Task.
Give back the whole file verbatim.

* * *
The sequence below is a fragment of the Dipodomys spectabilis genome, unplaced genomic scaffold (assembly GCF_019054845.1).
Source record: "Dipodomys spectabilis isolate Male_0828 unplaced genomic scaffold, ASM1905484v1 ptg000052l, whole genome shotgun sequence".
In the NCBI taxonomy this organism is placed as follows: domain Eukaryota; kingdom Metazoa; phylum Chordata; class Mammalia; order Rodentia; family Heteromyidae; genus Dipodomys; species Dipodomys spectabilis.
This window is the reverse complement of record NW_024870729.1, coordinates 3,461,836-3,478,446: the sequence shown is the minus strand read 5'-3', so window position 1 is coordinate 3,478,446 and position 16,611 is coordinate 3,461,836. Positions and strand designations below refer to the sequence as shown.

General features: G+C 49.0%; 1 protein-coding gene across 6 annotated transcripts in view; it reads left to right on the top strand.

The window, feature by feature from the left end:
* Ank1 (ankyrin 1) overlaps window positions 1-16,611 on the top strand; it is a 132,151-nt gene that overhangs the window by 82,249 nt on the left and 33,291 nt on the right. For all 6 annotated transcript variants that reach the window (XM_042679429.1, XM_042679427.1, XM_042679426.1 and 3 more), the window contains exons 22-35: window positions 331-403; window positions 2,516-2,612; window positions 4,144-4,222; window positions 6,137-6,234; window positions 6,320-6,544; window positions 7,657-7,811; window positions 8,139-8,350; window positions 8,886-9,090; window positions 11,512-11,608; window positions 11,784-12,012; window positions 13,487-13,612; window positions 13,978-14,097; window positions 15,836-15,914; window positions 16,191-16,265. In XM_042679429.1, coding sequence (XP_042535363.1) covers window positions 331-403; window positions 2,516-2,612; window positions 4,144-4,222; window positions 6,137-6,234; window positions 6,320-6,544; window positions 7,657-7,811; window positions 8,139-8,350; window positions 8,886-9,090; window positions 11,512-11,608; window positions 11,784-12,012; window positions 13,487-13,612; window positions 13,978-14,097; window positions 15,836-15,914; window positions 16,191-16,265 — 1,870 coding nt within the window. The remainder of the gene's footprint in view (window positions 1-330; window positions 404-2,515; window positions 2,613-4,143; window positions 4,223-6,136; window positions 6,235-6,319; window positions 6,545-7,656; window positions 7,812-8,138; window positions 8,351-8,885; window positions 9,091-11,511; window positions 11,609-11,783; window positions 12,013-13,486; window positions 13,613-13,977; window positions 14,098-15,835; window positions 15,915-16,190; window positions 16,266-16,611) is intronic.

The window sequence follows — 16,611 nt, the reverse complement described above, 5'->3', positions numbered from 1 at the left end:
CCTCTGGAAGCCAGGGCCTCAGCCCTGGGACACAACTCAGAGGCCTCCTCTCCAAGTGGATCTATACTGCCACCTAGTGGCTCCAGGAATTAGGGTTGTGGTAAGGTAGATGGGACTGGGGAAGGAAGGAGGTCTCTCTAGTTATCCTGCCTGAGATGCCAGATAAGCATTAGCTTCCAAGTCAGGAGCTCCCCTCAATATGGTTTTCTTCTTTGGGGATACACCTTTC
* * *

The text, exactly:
The sequence below is a fragment of the Dipodomys spectabilis genome, unplaced genomic scaffold (assembly GCF_019054845.1).
Source record: "Dipodomys spectabilis isolate Male_0828 unplaced genomic scaffold, ASM1905484v1 ptg000052l, whole genome shotgun sequence".
In the NCBI taxonomy this organism is placed as follows: domain Eukaryota; kingdom Metazoa; phylum Chordata; class Mammalia; order Rodentia; family Heteromyidae; genus Dipodomys; species Dipodomys spectabilis.
This window is the reverse complement of record NW_024870729.1, coordinates 3,461,836-3,478,446: the sequence shown is the minus strand read 5'-3', so window position 1 is coordinate 3,478,446 and position 16,611 is coordinate 3,461,836. Positions and strand designations below refer to the sequence as shown.

General features: G+C 49.0%; 1 protein-coding gene across 6 annotated transcripts in view; it reads left to right on the top strand.

The window, feature by feature from the left end:
* Ank1 (ankyrin 1) overlaps window positions 1-16,611 on the top strand; it is a 132,151-nt gene that overhangs the window by 82,249 nt on the left and 33,291 nt on the right. For all 6 annotated transcript variants that reach the window (XM_042679429.1, XM_042679427.1, XM_042679426.1 and 3 more), the window contains exons 22-35: window positions 331-403; window positions 2,516-2,612; window positions 4,144-4,222; window positions 6,137-6,234; window positions 6,320-6,544; window positions 7,657-7,811; window positions 8,139-8,350; window positions 8,886-9,090; window positions 11,512-11,608; window positions 11,784-12,012; window positions 13,487-13,612; window positions 13,978-14,097; window positions 15,836-15,914; window positions 16,191-16,265. In XM_042679429.1, coding sequence (XP_042535363.1) covers window positions 331-403; window positions 2,516-2,612; window positions 4,144-4,222; window positions 6,137-6,234; window positions 6,320-6,544; window positions 7,657-7,811; window positions 8,139-8,350; window positions 8,886-9,090; window positions 11,512-11,608; window positions 11,784-12,012; window positions 13,487-13,612; window positions 13,978-14,097; window positions 15,836-15,914; window positions 16,191-16,265 — 1,870 coding nt within the window. The remainder of the gene's footprint in view (window positions 1-330; window positions 404-2,515; window positions 2,613-4,143; window positions 4,223-6,136; window positions 6,235-6,319; window positions 6,545-7,656; window positions 7,812-8,138; window positions 8,351-8,885; window positions 9,091-11,511; window positions 11,609-11,783; window positions 12,013-13,486; window positions 13,613-13,977; window positions 14,098-15,835; window positions 15,915-16,190; window positions 16,266-16,611) is intronic.

The window sequence follows — 16,611 nt, the reverse complement described above, 5'->3', positions numbered from 1 at the left end:
CCTCTGGAAGCCAGGGCCTCAGCCCTGGGACACAACTCAGAGGCCTCCTCTCCAAGTGGATCTATACTGCCACCTAGTGGCTCCAGGAATTAGGGTTGTGGTAAGGTAGATGGGACTGGGGAAGGAAGGAGGTCTCTCTAGTTATCCTGCCTGAGATGCCAGATAAGCATTAGCTTCCAAGTCAGGAGCTCCCCTCAATATGGTTTTCTTCTTTGGGGATACACCTTTC